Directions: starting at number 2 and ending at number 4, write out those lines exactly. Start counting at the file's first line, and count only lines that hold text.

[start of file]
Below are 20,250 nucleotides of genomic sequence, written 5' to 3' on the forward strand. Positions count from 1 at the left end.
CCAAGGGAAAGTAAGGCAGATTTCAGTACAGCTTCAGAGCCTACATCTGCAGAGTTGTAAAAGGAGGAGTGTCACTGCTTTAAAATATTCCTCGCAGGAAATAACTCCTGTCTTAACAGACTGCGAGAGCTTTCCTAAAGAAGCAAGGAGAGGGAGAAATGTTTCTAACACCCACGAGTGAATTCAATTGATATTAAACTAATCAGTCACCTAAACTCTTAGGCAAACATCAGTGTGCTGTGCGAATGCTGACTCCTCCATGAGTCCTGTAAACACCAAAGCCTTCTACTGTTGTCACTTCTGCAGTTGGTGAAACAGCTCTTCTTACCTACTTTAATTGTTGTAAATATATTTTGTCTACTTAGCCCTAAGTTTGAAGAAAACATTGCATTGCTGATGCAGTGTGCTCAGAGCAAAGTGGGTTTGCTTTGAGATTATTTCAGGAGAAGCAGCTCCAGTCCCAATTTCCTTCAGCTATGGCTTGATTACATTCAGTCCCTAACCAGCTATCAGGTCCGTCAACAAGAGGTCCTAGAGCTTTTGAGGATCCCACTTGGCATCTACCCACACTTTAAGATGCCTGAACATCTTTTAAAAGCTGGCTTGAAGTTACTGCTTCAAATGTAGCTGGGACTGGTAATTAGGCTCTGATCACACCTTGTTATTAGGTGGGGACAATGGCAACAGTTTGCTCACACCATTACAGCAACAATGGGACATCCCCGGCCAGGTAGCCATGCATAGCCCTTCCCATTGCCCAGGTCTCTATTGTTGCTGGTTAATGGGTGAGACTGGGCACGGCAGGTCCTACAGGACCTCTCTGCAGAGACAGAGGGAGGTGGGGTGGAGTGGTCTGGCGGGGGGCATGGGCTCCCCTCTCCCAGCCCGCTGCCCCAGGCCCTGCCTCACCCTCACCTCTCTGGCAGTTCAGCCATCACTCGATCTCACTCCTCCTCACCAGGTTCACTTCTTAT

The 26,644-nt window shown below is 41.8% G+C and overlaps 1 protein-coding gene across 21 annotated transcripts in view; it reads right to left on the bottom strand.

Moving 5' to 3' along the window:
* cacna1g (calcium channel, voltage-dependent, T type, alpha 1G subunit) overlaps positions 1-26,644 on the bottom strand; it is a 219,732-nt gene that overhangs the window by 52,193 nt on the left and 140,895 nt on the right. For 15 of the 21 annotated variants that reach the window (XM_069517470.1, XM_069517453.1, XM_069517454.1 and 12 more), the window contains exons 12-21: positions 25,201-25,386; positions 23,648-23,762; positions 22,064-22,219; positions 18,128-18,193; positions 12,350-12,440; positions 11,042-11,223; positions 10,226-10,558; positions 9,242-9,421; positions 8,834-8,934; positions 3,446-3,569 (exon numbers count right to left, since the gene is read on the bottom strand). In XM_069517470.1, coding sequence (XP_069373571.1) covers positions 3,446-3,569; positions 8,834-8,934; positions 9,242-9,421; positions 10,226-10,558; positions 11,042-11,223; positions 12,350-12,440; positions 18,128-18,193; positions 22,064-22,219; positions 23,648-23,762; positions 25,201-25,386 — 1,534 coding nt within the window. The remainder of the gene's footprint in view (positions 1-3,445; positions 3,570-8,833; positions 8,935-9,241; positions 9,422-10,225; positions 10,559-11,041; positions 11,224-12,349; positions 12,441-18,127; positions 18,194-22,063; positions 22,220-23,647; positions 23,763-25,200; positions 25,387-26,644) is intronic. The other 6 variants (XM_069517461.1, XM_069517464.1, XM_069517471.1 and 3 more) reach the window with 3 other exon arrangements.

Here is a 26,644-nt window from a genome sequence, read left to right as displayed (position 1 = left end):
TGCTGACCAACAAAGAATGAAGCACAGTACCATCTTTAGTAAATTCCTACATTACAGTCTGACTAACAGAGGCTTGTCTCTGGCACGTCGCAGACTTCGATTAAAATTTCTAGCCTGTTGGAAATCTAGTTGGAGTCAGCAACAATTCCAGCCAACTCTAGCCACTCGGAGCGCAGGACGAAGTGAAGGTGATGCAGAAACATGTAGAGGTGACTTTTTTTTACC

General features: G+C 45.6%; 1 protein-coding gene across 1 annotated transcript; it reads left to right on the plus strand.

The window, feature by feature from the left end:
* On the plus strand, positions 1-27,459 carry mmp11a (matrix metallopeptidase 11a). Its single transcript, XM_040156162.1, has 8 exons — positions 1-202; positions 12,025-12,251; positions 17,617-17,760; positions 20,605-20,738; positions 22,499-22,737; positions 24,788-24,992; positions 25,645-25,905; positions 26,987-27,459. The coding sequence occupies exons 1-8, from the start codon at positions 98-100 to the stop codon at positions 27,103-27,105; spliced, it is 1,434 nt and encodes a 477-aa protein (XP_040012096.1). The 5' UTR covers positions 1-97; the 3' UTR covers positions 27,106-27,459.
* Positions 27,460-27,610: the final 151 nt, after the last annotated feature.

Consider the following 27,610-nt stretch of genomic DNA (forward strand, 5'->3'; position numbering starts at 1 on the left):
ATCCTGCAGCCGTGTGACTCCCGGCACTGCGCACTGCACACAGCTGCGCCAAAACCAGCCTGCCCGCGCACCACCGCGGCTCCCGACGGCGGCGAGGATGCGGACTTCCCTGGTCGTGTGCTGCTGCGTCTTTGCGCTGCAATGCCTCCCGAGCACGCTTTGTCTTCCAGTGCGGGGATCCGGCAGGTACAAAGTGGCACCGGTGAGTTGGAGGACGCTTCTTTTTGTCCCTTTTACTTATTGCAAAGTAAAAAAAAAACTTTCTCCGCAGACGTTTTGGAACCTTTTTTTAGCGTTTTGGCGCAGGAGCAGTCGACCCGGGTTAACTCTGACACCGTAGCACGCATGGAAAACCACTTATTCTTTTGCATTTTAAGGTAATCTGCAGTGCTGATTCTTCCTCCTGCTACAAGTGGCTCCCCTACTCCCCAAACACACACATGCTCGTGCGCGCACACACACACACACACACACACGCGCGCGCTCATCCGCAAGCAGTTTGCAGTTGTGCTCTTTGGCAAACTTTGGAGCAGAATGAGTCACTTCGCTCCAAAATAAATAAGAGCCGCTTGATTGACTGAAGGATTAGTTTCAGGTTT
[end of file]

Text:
CCAAGGGAAAGTAAGGCAGATTTCAGTACAGCTTCAGAGCCTACATCTGCAGAGTTGTAAAAGGAGGAGTGTCACTGCTTTAAAATATTCCTCGCAGGAAATAACTCCTGTCTTAACAGACTGCGAGAGCTTTCCTAAAGAAGCAAGGAGAGGGAGAAATGTTTCTAACACCCACGAGTGAATTCAATTGATATTAAACTAATCAGTCACCTAAACTCTTAGGCAAACATCAGTGTGCTGTGCGAATGCTGACTCCTCCATGAGTCCTGTAAACACCAAAGCCTTCTACTGTTGTCACTTCTGCAGTTGGTGAAACAGCTCTTCTTACCTACTTTAATTGTTGTAAATATATTTTGTCTACTTAGCCCTAAGTTTGAAGAAAACATTGCATTGCTGATGCAGTGTGCTCAGAGCAAAGTGGGTTTGCTTTGAGATTATTTCAGGAGAAGCAGCTCCAGTCCCAATTTCCTTCAGCTATGGCTTGATTACATTCAGTCCCTAACCAGCTATCAGGTCCGTCAACAAGAGGTCCTAGAGCTTTTGAGGATCCCACTTGGCATCTACCCACACTTTAAGATGCCTGAACATCTTTTAAAAGCTGGCTTGAAGTTACTGCTTCAAATGTAGCTGGGACTGGTAATTAGGCTCTGATCACACCTTGTTATTAGGTGGGGACAATGGCAACAGTTTGCTCACACCATTACAGCAACAATGGGACATCCCCGGCCAGGTAGCCATGCATAGCCCTTCCCATTGCCCAGGTCTCTATTGTTGCTGGTTAATGGGTGAGACTGGGCACGGCAGGTCCTACAGGACCTCTCTGCAGAGACAGAGGGAGGTGGGGTGGAGTGGTCTGGCGGGGGGCATGGGCTCCCCTCTCCCAGCCCGCTGCCCCAGGCCCTGCCTCACCCTCACCTCTCTGGCAGTTCAGCCATCACTCGATCTCACTCCTCCTCACCAGGTTCACTTCTTAT

The 26,644-nt window shown below is 41.8% G+C and overlaps 1 protein-coding gene across 21 annotated transcripts in view; it reads right to left on the bottom strand.

Moving 5' to 3' along the window: